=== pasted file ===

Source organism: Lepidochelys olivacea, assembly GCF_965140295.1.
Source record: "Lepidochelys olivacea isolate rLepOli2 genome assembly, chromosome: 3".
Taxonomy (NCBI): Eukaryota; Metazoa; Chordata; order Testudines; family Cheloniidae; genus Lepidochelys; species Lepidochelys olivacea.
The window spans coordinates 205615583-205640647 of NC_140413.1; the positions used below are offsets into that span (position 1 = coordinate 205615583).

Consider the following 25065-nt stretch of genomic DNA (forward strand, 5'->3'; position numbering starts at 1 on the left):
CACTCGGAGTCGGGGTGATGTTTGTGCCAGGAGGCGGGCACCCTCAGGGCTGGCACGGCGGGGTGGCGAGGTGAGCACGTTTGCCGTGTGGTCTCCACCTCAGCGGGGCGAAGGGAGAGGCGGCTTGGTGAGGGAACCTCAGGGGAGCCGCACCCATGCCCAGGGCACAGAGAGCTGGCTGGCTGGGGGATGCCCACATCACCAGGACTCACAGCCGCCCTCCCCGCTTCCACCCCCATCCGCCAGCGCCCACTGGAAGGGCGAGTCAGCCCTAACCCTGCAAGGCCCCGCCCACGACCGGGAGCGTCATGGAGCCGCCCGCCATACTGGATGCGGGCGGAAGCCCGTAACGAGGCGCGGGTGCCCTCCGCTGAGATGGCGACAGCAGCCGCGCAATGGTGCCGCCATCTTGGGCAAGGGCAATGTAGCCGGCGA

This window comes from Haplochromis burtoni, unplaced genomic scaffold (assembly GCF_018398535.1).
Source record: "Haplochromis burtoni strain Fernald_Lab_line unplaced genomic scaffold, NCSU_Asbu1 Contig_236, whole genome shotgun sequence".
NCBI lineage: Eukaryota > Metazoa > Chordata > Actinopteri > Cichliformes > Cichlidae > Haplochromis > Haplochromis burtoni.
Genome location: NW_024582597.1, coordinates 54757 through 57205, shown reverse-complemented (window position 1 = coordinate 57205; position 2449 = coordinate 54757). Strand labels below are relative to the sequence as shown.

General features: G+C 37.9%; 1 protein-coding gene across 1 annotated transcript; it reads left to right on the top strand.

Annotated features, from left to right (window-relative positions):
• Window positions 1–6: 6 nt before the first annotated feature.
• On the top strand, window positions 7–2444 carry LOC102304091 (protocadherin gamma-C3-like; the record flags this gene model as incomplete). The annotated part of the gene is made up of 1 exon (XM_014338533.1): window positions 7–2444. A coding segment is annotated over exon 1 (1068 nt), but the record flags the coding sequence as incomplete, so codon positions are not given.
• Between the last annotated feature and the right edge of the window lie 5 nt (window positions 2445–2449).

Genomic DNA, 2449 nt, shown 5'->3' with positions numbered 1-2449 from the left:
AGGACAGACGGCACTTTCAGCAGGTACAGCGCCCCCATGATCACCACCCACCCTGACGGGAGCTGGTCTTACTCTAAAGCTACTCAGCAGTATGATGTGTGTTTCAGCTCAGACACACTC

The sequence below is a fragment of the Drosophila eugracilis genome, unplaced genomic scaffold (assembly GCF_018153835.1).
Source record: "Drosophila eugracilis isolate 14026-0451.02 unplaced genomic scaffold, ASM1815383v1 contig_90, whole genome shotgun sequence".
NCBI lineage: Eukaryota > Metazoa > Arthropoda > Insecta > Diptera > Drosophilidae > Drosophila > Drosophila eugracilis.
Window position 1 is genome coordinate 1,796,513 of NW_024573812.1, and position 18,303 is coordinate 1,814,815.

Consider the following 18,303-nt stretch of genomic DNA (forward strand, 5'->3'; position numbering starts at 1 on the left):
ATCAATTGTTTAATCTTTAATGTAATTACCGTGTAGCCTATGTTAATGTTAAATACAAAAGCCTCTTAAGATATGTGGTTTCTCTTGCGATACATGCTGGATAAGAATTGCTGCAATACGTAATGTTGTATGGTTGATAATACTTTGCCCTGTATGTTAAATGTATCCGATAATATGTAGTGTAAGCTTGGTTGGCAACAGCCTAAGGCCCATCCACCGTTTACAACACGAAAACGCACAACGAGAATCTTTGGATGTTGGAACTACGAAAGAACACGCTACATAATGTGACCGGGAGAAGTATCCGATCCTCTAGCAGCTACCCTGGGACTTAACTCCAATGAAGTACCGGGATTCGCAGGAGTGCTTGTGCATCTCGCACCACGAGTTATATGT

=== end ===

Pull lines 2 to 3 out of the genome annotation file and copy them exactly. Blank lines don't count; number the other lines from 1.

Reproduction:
Source record: "Lepidochelys olivacea isolate rLepOli2 genome assembly, chromosome: 3".
Taxonomy (NCBI): Eukaryota; Metazoa; Chordata; order Testudines; family Cheloniidae; genus Lepidochelys; species Lepidochelys olivacea.